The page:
The El Niño Episode is Over

El Niño is often, but not always, associated with drought. But the drying influence of the 2015–16 El Niño was initially tempered somewhat by very warm temperatures in the Indian Ocean. From April to August, above-average rainfall fell over parts of inland Western Australia, New South Wales and eastern Victoria.

But by spring, the Indian Ocean was helping El Niño, resulting in Australia’s third-driest spring on record, limiting growth at the end of the cropping season. A record early heatwave in October further reduced crop production in the Murray-Darling Basin.

The northern wet season produced a record-low three tropical cyclones in the Australian region. The previous record was five, which happened in 1987–88 and again in 2006–07 – both El Niño years.

Fewer clouds and less tropical rain contributed to the most severe coral bleaching event on record for the Great Barrier Reef.

The combination of heat and low rainfall brought a very early start to the fire season, with more than 70 fires burning in Victoria and around 55 fires in Tasmania during October. Dry conditions in Tasmania also resulted in hundreds of fires being started by dry lightning in mid-January 2016. The fires damaged large areas of the Tasmanian Wilderness World Heritage Area, including areas of rainforest and bogs, which may not have seen fire for centuries.

May 2016 Climate Summary


The last month of autumn brought some surprises in the form of unusual weather for the time of year with temperatures ranging from 4ºC on the 30th to 27ºC on the 10th   On five days we were below ten degrees. The mean temperature for the month was  18 degrees, representing  three degrees below the average for May.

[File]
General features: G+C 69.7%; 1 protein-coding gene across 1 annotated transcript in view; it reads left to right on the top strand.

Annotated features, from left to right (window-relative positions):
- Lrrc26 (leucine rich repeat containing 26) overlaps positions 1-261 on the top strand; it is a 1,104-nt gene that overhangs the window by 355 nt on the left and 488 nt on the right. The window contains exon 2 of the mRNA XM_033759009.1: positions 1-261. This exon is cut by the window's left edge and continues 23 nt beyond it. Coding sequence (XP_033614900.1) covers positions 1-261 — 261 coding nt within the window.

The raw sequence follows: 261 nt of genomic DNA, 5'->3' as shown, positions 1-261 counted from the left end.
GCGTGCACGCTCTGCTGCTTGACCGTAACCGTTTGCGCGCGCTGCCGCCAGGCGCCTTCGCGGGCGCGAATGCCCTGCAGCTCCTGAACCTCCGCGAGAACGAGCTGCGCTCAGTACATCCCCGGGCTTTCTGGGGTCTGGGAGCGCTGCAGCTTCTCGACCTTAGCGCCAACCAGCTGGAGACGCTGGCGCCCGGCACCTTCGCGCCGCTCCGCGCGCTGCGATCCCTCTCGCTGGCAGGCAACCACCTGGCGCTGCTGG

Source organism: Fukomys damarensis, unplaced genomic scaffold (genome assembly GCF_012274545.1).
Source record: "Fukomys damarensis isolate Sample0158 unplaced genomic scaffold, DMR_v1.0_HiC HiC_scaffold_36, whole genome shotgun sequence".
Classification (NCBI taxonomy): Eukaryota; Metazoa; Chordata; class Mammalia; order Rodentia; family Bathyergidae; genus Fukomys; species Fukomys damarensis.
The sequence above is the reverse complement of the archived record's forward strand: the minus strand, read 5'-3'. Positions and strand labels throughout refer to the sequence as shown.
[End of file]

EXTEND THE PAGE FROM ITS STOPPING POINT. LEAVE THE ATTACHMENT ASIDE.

For most of the month our weather was the result of a synoptic pattern of high pressure system covering the whole country  and a series  of intensive low pressure troughs   moving through The Bight  and lower Tasman Sea.’

Rainfall for the month is 56mm, well below the 120 year norm of 139mm. It rained on ten days. The highest recorded was in 1903 with 611mm, and the lowest in 1927 with 3.0mm.

There were 142 Bright Sun hours and 93mm of evapotranspiration

El Niño ends with the tropical Pacific Ocean returning to a neutral El Niño–Southern Oscillation (ENSO) state. Sea surface temperatures across the tropical Pacific have cooled to neutral levels, supported by much cooler-than-average waters beneath the surface. International climate models indicate the tropical Pacific Ocean will continue to cool, with six of eight models suggesting La Niña is likely to form during the austral winter (June–August) with 50% of it happening

East Coast Low Pressure Trough Line

New Picture (2)